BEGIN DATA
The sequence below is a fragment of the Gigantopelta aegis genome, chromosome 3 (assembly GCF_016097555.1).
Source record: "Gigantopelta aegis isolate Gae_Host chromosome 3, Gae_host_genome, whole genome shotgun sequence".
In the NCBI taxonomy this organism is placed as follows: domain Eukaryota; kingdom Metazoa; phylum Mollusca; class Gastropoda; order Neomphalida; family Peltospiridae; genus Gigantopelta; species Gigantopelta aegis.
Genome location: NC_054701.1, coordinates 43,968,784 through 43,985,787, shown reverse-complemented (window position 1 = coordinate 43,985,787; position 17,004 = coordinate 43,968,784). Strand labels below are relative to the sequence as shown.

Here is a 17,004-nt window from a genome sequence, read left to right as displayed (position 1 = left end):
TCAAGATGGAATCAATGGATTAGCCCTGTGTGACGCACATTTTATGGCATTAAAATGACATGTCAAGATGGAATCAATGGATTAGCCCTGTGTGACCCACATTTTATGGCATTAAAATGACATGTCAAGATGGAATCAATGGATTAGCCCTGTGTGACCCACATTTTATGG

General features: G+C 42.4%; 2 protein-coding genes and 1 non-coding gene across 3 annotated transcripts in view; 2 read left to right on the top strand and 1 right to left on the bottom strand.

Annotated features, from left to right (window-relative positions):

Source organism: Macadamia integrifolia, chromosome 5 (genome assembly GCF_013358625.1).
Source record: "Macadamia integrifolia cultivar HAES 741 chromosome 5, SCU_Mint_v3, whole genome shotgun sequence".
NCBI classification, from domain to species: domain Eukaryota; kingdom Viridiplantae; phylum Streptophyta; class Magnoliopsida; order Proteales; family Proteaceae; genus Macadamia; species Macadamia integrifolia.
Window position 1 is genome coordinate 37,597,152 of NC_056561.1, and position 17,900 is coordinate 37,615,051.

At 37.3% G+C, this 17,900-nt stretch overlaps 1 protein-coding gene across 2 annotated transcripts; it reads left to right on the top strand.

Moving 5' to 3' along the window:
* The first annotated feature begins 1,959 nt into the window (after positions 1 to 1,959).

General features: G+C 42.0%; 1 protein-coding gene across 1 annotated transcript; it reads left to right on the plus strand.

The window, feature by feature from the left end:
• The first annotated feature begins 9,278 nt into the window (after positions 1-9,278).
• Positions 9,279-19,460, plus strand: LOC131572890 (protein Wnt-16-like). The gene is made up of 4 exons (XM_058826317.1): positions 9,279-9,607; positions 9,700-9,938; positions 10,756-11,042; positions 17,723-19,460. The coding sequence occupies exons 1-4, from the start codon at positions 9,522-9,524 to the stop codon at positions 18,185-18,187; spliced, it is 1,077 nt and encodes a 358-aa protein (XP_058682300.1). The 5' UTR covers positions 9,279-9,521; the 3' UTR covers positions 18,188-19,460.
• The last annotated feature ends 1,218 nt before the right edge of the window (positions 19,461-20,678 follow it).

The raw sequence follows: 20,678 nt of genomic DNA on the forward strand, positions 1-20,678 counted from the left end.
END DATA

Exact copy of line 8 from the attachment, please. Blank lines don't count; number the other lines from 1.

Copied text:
Annotated features, from left to right (window-relative positions):